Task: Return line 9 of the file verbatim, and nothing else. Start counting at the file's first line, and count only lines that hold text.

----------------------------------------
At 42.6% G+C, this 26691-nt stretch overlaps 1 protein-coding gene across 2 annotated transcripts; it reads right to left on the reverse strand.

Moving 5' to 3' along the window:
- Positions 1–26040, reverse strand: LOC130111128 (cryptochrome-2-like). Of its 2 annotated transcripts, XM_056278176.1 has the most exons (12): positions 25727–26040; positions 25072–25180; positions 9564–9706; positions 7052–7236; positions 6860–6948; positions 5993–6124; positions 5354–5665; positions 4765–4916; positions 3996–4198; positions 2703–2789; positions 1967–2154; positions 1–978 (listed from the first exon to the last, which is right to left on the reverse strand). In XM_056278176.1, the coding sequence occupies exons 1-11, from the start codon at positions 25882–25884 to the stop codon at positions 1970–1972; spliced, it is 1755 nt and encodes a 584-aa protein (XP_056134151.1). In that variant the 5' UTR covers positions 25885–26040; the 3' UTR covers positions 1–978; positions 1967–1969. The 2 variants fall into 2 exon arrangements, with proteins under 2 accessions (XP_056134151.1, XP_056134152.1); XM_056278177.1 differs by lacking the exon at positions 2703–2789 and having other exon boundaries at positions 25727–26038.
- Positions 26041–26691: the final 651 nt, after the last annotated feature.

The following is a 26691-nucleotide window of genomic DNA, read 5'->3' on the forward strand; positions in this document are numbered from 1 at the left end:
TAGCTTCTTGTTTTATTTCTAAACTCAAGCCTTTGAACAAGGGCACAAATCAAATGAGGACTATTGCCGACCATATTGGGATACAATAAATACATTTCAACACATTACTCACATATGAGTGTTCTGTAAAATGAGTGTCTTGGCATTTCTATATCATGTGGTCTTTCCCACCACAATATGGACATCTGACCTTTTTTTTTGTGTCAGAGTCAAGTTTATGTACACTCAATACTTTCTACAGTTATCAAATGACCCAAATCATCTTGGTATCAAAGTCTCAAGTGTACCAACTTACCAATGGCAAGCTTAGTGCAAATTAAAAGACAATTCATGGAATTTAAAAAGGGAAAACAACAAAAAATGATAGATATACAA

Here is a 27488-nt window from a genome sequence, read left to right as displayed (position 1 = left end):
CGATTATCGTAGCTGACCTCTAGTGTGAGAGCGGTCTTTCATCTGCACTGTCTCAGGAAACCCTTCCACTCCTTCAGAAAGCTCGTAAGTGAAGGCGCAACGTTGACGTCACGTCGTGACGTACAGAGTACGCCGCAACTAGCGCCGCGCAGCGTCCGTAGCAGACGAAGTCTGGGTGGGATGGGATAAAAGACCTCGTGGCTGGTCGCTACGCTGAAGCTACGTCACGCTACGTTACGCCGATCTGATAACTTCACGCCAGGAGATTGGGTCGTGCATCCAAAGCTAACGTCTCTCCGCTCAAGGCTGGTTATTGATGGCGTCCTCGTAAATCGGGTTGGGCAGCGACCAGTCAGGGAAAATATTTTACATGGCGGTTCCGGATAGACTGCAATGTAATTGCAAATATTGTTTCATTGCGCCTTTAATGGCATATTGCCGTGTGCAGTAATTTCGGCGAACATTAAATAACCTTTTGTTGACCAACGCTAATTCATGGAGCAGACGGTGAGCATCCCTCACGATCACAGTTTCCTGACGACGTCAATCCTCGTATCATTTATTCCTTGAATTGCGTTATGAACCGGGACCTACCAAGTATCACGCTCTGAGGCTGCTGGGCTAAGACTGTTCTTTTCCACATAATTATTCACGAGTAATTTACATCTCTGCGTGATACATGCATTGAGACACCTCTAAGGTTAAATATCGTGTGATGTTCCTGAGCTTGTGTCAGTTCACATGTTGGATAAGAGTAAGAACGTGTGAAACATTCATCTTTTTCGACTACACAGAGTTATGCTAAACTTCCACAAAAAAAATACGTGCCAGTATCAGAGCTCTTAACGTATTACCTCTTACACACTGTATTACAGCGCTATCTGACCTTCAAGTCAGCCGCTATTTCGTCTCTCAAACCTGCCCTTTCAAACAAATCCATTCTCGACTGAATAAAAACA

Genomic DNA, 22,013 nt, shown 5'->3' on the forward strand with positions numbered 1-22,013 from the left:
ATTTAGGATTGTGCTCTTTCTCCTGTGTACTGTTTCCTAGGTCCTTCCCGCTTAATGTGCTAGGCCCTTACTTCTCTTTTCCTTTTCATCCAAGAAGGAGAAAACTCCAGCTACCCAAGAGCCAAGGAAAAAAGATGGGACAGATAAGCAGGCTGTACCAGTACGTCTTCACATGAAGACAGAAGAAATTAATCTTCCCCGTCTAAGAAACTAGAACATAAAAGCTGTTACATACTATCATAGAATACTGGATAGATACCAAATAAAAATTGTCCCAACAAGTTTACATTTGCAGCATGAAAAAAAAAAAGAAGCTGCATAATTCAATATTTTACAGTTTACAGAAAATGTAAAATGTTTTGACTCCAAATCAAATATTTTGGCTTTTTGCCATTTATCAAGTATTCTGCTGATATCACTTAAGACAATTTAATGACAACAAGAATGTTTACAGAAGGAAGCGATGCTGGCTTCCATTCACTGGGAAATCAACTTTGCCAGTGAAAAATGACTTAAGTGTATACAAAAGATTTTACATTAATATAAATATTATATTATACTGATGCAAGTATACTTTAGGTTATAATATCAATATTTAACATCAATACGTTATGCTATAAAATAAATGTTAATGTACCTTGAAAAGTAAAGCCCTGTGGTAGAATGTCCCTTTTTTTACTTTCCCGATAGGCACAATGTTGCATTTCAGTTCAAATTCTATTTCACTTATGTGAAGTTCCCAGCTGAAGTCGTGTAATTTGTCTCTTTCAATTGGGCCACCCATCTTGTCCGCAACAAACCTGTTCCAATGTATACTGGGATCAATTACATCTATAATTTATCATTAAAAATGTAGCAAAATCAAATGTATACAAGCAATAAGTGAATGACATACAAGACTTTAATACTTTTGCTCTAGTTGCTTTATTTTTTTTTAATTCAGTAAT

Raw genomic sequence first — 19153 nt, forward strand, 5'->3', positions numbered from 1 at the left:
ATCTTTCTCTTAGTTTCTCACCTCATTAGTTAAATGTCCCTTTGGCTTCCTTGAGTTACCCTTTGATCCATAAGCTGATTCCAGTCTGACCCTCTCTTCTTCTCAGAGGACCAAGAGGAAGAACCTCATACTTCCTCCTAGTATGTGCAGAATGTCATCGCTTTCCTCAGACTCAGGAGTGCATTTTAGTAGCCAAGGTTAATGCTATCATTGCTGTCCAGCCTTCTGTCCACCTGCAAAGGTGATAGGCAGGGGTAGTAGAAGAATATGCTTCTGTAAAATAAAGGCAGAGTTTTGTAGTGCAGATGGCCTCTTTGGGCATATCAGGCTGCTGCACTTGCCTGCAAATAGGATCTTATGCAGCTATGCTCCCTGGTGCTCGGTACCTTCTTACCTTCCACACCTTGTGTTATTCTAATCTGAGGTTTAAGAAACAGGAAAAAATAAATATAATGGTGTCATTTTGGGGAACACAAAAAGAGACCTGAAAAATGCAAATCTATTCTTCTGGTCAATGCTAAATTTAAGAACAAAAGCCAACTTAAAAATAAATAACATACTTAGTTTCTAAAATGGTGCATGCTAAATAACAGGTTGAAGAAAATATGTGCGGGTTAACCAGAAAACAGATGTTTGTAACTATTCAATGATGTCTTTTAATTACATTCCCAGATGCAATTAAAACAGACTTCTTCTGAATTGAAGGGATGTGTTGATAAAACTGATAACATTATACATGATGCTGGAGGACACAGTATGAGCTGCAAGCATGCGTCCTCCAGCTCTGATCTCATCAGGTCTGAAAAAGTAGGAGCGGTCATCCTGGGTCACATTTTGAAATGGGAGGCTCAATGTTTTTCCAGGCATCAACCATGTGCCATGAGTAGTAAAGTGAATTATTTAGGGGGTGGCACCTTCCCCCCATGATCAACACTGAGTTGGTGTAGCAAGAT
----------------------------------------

Genomic DNA, 22,013 nt, shown 5'->3' on the forward strand with positions numbered 1-22,013 from the left: